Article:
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Could The Sterling Group Holdings Limited (HKG:1825) Ownership Structure Tell Us Something Useful?

Simply Wall St

A look at the shareholders of Sterling Group Holdings Limited (HKG:1825) can tell us which group is most powerful. Generally speaking, as a company grows, institutions will increase their ownership. Conversely, insiders often decrease their ownership over time. I quite like to see at least a little bit of insider ownership. As Charlie Munger said 'Show me the incentive and I will show you the outcome.'

Sterling Group Holdings is a smaller company with a market capitalization of HK$97m, so it may still be flying under the radar of many institutional investors. Taking a look at our data on the ownership groups (below), it's seems that institutions don't own shares in the company. Let's delve deeper into each type of owner, to discover more about 1825.

Check out our latest analysis for Sterling Group Holdings

SEHK:1825 Ownership Summary, September 14th 2019

What Does The Lack Of Institutional Ownership Tell Us About Sterling Group Holdings?

Institutional investors often avoid companies that are too small, too illiquid or too risky for their tastes. But it's unusual to see larger companies without any institutional investors.

There are multiple explanations for why institutions don't own a stock. The most common is that the company is too small relative to fund under management, so the institition does not bother to look closely at the company. On the other hand, it's always possible that professional investors are avoiding a company because they don't think it's the best place for their money. Sterling Group Holdings might not have the sort of past performance institutions are looking for, or perhaps they simply have not studied the business closely.

SEHK:1825 Income Statement, September 14th 2019

We note that hedge funds don't have a meaningful investment in Sterling Group Holdings. As far I can tell there isn't analyst coverage of the company, so it is probably flying under the radar.

Insider Ownership Of Sterling Group Holdings

The definition of company insiders can be subjective, and does vary between jurisdictions. Our data reflects individual insiders, capturing board members at the very least. The company management answer to the board; and the latter should represent the interests of shareholders. Notably, sometimes top-level managers are on the board, themselves.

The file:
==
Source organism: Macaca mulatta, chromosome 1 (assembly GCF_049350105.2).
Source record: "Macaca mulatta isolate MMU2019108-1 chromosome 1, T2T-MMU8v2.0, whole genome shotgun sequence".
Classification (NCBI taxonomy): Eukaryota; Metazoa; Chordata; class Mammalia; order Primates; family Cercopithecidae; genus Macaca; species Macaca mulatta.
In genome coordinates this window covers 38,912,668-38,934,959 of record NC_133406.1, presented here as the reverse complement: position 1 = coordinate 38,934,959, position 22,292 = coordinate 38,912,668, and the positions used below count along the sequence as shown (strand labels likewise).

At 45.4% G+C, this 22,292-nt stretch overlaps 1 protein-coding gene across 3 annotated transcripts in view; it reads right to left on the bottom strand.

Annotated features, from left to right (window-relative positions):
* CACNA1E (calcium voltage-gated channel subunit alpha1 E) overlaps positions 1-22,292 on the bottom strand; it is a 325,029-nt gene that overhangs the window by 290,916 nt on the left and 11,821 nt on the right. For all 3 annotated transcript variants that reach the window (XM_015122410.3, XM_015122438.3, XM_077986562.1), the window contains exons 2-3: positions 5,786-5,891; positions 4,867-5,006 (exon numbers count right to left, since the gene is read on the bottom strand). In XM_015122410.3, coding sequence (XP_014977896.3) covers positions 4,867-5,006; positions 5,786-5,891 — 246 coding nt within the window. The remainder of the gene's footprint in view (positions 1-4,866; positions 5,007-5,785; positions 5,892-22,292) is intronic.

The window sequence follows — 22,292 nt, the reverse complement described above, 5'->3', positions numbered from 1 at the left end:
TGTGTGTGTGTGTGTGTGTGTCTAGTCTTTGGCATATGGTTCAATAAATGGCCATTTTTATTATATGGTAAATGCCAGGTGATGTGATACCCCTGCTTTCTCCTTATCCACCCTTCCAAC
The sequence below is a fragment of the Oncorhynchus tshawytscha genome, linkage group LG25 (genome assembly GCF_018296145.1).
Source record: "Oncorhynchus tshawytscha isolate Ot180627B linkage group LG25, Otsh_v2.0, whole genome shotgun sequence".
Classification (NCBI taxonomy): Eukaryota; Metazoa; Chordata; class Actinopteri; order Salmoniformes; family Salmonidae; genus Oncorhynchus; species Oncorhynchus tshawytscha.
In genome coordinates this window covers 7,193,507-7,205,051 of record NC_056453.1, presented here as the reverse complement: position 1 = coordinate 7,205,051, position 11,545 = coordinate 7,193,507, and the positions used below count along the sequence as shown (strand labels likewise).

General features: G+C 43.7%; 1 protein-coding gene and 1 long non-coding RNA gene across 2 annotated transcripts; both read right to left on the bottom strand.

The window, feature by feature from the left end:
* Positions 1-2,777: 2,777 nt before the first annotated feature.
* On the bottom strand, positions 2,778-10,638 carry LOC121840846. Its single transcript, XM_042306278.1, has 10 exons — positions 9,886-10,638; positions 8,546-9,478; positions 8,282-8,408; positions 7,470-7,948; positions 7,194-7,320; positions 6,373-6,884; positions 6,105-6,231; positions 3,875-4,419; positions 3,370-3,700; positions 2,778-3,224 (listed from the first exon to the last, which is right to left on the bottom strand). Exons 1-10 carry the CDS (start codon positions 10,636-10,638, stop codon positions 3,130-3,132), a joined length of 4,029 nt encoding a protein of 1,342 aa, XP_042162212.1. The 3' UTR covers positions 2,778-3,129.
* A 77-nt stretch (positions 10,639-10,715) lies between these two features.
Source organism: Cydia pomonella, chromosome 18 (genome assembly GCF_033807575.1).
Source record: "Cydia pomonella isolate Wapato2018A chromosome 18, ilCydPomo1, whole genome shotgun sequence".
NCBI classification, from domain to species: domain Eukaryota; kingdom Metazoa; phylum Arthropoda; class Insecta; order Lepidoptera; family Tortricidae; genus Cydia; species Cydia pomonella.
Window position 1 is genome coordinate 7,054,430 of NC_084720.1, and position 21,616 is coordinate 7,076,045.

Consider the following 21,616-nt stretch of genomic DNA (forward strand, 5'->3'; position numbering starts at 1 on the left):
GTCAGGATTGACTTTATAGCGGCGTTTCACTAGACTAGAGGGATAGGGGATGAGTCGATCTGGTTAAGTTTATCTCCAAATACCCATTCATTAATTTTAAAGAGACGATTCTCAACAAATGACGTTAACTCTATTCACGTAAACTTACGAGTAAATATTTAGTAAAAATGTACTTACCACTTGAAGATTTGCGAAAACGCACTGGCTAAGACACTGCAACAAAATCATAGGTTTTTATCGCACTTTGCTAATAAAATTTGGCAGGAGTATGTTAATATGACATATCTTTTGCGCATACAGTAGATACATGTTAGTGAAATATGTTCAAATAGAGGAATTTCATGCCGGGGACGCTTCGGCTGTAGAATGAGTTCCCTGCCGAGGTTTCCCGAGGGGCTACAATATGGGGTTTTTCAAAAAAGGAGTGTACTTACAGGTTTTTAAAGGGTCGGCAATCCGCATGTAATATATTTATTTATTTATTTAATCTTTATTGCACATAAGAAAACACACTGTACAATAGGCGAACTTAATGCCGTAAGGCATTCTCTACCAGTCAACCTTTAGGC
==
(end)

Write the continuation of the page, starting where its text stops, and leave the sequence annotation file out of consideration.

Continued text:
Insider ownership is positive when it signals leadership are thinking like the true owners of the company. However, high insider ownership can also give immense power to a small group within the company. This can be negative in some circumstances.

It seems that insiders own more than half the Sterling Group Holdings Limited stock. This gives them a lot of power. That means they own HK$69m worth of shares in the HK$97m company. That's quite meaningful. Most would argue this is a positive, showing strong alignment with shareholders. You can click here to see if those insiders have been buying or selling.

General Public Ownership

The general public, with a 28% stake in the company, will not easily be ignored. While this size of ownership may not be enough to sway a policy decision in their favour, they can still make a collective impact on company policies.

Next Steps:

It's always worth thinking about the different groups who own shares in a company. But to understand Sterling Group Holdings better, we need to consider many other factors.

I like to dive deeper into how a company has performed in the past. You can access this interactive graph of past earnings, revenue and cash flow for free .

Of course, you might find a fantastic investment by looking elsewhere. So take a peek at this free list of interesting companies.

NB: Figures in this article are calculated using data from the last twelve months, which refer to the 12-month period ending on the last date of the month the financial statement is dated. This may not be consistent with full year annual report figures.

We aim to bring you long-term focused research analysis driven by fundamental data. Note that our analysis may not factor in the latest price-sensitive company announcements or qualitative material.

If you spot an error that warrants correction, please contact the editor at editorial-team@simplywallst.com. This article by Simply Wall St is general in nature. It does not constitute a recommendation to buy or sell any stock, and does not take account of your objectives, or your financial situation. Simply Wall St has no position in the stocks mentioned. Thank you for reading.